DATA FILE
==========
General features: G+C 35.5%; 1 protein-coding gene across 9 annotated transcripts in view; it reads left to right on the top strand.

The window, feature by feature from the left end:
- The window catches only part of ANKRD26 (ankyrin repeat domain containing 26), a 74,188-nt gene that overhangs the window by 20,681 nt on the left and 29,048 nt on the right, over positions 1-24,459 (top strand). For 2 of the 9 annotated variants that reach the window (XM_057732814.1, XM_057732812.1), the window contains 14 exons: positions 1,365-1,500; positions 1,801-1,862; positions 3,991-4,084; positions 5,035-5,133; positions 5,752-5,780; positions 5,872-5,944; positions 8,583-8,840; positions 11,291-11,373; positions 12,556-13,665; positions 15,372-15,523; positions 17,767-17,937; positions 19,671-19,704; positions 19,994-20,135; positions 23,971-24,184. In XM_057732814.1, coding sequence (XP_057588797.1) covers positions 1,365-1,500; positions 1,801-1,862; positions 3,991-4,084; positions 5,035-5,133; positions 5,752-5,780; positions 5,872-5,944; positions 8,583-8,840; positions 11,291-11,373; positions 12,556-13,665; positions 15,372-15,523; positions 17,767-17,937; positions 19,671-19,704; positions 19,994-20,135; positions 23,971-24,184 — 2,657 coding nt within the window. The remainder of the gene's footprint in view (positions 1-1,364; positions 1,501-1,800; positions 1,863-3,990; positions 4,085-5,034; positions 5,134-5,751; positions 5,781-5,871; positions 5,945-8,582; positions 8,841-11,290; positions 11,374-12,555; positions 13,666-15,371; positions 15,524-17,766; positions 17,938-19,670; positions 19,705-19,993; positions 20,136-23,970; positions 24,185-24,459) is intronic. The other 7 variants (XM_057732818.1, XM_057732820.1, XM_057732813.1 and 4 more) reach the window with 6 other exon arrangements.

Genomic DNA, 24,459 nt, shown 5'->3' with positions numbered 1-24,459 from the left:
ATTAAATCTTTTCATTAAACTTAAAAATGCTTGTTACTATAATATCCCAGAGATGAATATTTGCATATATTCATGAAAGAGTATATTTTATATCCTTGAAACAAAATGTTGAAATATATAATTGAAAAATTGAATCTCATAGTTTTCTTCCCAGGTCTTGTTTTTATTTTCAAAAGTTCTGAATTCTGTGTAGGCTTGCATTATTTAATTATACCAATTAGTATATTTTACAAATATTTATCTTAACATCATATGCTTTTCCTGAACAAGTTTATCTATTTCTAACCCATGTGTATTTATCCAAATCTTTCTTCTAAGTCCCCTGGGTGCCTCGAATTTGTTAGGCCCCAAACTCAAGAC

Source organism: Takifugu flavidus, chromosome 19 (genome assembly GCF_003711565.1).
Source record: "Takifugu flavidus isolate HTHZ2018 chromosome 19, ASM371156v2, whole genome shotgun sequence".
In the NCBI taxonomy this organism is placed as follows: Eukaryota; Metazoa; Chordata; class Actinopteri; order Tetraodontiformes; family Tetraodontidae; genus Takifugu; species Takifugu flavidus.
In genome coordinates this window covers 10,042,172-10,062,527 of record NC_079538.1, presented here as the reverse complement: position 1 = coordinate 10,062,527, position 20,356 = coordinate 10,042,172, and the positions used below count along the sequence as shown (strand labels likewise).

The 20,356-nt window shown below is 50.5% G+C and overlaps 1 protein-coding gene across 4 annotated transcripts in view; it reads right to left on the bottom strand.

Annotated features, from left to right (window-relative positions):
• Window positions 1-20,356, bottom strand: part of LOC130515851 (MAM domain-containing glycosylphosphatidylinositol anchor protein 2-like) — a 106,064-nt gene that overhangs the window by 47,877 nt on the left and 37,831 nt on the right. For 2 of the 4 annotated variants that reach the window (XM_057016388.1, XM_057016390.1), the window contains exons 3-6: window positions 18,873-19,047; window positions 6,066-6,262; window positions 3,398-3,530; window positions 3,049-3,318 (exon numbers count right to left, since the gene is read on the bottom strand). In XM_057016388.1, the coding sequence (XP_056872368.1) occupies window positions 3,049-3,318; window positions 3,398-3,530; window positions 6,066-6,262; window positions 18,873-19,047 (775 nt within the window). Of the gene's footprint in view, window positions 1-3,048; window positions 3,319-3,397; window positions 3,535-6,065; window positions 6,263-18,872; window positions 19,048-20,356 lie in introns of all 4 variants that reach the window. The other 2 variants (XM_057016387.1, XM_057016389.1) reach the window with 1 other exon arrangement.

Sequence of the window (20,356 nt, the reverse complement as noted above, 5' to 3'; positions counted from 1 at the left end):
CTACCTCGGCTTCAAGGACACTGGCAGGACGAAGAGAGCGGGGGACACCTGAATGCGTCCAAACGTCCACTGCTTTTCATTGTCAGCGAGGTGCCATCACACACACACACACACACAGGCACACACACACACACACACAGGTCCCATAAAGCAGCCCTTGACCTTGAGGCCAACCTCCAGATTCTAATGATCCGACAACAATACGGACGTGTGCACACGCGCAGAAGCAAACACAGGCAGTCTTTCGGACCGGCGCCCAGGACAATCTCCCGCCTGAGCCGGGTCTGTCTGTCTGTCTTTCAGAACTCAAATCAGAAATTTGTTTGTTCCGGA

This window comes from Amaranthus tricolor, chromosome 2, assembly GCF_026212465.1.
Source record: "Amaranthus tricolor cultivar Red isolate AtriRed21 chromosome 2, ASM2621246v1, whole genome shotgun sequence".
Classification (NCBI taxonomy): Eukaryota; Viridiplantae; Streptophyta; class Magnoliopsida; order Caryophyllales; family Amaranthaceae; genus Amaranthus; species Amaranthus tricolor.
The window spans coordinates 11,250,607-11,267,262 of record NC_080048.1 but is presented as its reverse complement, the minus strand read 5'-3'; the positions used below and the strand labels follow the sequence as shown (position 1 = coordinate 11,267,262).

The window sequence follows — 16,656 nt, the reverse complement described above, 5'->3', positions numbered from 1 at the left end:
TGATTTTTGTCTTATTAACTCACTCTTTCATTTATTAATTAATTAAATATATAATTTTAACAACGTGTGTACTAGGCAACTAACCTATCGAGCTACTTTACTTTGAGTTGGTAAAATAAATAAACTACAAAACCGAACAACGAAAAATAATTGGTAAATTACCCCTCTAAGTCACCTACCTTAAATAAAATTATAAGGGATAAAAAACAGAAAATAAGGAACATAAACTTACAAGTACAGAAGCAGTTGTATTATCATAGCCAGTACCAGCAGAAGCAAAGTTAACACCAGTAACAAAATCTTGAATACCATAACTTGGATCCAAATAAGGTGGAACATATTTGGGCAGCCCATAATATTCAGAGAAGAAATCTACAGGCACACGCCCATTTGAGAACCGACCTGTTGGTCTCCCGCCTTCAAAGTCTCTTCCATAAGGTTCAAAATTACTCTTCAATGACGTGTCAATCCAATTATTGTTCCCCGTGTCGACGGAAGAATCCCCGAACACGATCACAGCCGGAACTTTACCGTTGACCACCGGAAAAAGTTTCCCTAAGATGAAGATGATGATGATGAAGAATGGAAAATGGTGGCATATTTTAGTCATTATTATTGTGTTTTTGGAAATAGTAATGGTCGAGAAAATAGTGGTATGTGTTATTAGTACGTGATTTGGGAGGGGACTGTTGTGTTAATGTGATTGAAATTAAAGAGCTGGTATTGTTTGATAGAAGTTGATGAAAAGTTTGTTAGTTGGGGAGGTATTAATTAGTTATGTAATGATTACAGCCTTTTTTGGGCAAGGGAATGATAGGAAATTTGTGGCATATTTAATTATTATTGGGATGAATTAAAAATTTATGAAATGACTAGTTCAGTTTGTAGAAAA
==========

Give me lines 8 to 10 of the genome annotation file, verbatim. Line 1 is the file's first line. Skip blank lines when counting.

In the NCBI taxonomy this organism is placed as follows: Eukaryota; Metazoa; Chordata; class Actinopteri; order Tetraodontiformes; family Tetraodontidae; genus Takifugu; species Takifugu flavidus.
In genome coordinates this window covers 10,042,172-10,062,527 of record NC_079538.1, presented here as the reverse complement: position 1 = coordinate 10,062,527, position 20,356 = coordinate 10,042,172, and the positions used below count along the sequence as shown (strand labels likewise).

The 20,356-nt window shown below is 50.5% G+C and overlaps 1 protein-coding gene across 4 annotated transcripts in view; it reads right to left on the bottom strand.